Ministry of General Education Open Education Resources Phase 1 Project: ‘Enhancing Digital Literacy in Women Educationists in Zambia’

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Case Study by Jane Bweendo Nkomenshya 

In the quest to increase access to education for all, the Zambian Government, in collaboration with Common Wealth of Learning, and through the Notesmaster project, is currently implementing digital technology in the Ministry of General Education. The Notesmaster project phase 1 is aimed at not only enhancing access to quality equitable education for all but also to improve and increase digital literacy in both the learners and teachers.

On average, the Zambian women folk are not so much involved in Information Communication Technology (ICT). This is exacerbated by the various social and economic factors which negate women empowerment in the acquisition of ICT skills and knowledge.

By and large, there is a negative perception by women that ICT is a challenging area that can only be done by men. Additionally, the family influence on children especially the girl child in Zambia puts more emphasis on teaching them on what to do and their expected behavior as well as the jobs they are expected to perform. This generally affects their orientation in regard to choosing a career.

To mitigate these social ills that have hampered ICT development among women, a number of interventions can be implemented. One such intervention is the deliberate training of women in ICT and also sensitizing women on the current needs of the society in regard to ICTs.

ENHANCING DIGITAL TECHNOLOGY IN WOMEN EDUCATIONISTS

Technological innovations in the education sector will effectively foster development in various spheres of human endeavor. For example, the use of technology enable learning, can increase flexibility for students in terms of where, when and how they study thus Increasing accessibility to education. Technology enabled learning can also enhance digital literacy in students and teachers by improving on ICT skills and providing both teachers and students with additional opportunities to interact. Through technology enabled learning, education provision is maximized by ensuring that teaching and learning opportunities are available for geographically dispersed students.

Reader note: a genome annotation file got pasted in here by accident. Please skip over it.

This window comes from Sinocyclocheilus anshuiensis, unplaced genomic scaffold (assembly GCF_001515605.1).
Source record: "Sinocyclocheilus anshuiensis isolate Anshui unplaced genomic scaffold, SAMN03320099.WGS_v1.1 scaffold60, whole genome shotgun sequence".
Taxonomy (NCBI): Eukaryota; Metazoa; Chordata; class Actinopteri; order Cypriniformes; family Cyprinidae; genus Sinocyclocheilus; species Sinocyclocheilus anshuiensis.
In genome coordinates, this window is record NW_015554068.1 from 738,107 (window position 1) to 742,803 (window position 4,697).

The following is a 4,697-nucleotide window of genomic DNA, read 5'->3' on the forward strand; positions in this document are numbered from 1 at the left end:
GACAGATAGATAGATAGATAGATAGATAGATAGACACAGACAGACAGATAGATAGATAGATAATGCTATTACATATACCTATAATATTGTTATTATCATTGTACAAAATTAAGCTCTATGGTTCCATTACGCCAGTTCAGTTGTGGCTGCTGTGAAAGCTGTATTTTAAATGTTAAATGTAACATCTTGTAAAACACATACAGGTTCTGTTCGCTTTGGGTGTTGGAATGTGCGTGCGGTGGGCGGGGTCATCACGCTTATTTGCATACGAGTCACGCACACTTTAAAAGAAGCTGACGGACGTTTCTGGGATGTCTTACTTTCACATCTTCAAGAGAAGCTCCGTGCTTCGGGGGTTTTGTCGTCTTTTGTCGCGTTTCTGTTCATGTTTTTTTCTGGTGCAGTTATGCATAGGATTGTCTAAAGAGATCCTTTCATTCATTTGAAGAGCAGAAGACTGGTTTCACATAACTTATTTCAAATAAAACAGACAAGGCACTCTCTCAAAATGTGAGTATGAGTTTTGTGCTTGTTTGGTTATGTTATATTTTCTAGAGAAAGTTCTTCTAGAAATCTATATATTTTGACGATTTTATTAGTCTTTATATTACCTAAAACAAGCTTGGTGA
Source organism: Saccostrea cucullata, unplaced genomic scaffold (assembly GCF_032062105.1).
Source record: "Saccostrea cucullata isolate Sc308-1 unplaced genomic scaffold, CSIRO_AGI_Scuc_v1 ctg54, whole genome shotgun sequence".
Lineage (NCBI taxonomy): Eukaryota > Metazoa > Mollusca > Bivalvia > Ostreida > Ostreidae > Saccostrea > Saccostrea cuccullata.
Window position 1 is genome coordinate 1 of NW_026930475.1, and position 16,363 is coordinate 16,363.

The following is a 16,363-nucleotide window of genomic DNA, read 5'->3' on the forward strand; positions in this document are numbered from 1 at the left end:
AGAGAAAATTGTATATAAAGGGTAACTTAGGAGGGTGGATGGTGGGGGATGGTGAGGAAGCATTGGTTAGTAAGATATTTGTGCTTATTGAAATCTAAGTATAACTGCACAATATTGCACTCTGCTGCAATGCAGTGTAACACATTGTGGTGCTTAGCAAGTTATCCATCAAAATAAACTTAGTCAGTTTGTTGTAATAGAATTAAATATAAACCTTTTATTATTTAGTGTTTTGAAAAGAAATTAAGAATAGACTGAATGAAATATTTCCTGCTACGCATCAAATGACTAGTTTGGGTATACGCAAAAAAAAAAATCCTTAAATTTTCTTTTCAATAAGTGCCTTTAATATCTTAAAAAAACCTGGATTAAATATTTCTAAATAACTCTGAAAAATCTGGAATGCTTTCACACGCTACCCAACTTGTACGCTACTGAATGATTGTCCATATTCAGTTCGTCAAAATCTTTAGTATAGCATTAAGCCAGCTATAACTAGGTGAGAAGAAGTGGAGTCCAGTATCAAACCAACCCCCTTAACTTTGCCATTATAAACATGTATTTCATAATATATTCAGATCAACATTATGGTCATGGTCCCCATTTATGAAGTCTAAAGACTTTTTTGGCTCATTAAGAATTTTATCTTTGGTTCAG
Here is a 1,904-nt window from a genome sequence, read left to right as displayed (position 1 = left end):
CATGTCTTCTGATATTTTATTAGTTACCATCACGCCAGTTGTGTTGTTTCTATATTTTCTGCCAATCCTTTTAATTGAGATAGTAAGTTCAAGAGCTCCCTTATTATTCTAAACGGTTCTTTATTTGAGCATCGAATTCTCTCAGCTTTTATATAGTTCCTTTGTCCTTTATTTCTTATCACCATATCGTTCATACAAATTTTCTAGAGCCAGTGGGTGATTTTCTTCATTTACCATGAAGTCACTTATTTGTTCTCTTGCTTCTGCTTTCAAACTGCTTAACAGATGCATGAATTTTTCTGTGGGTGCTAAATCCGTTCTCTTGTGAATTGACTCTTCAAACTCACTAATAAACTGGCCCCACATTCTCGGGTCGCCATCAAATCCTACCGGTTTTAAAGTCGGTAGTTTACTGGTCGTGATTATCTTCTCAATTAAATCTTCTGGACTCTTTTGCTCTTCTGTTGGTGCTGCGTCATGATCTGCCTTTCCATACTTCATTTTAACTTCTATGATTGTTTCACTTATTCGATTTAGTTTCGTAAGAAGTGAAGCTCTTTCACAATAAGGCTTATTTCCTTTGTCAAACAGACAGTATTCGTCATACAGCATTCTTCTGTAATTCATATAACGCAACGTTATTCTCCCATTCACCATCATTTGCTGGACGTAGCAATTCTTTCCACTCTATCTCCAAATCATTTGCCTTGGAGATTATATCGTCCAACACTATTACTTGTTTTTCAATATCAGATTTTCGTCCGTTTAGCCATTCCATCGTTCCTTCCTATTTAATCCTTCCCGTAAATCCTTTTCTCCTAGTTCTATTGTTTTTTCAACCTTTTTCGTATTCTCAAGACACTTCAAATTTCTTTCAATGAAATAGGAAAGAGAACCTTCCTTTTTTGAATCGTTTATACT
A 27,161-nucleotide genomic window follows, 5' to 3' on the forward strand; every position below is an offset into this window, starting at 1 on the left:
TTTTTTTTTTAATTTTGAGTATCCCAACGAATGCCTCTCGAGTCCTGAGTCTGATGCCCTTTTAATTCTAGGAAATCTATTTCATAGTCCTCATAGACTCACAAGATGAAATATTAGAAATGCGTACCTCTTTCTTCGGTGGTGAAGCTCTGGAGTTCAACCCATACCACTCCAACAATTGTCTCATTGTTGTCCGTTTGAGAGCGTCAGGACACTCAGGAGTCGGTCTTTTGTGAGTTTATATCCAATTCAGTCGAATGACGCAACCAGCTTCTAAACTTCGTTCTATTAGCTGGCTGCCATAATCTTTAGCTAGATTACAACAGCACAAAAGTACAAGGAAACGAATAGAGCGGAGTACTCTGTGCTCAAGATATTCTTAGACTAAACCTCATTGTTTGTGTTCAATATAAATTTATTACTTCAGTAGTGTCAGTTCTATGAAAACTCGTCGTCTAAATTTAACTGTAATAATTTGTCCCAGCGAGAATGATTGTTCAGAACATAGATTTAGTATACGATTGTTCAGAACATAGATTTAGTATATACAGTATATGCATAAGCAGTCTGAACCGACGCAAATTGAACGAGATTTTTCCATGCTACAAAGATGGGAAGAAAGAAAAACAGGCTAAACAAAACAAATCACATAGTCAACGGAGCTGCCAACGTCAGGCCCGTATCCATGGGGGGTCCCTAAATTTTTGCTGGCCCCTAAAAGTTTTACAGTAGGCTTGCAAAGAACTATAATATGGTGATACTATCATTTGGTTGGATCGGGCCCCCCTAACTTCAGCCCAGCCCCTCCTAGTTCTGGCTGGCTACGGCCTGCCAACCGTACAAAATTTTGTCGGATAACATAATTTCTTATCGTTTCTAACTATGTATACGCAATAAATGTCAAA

The question is: How is technology enabled learning enhancing digital literacy in women educationists?

The following discussion shows reflections of one woman educationist involved in the Notesmaster project in Zambia based at Zambia College of Distance Education (ZACODE), a learning institution currently developing Open Education Resources (OER) on Notesmaster Learning Platform.

My experience with Notesmaster project is that I have gained knowledge and skills in authoring content that can sit on a learning management system. This has provided me with an advantage as regards to enhanced skills in ICT that I never had before the project was started. The skills I have acquired, have enabled me to successfully complete a Massive Open Online Course in Technology-Enabled Learning offered jointly by the Commonwealth of Learning and Athabasca University.  I believe that with such skills a number of women can be empowered with knowledge that can render them to be self-reliant in society. In many instances I have learnt that women are mostly assisted by the men folk in areas of ICT. This creates a challenge especially when women are assigned jobs or tasks which require them to use ICT. Although there has been a marked improvement in my work due to the fact that I have gained experience in digital literacy. It has really come with diverse challenges, among them the high cost of internet bundles, access to ICT equipment such and low bandwidth.

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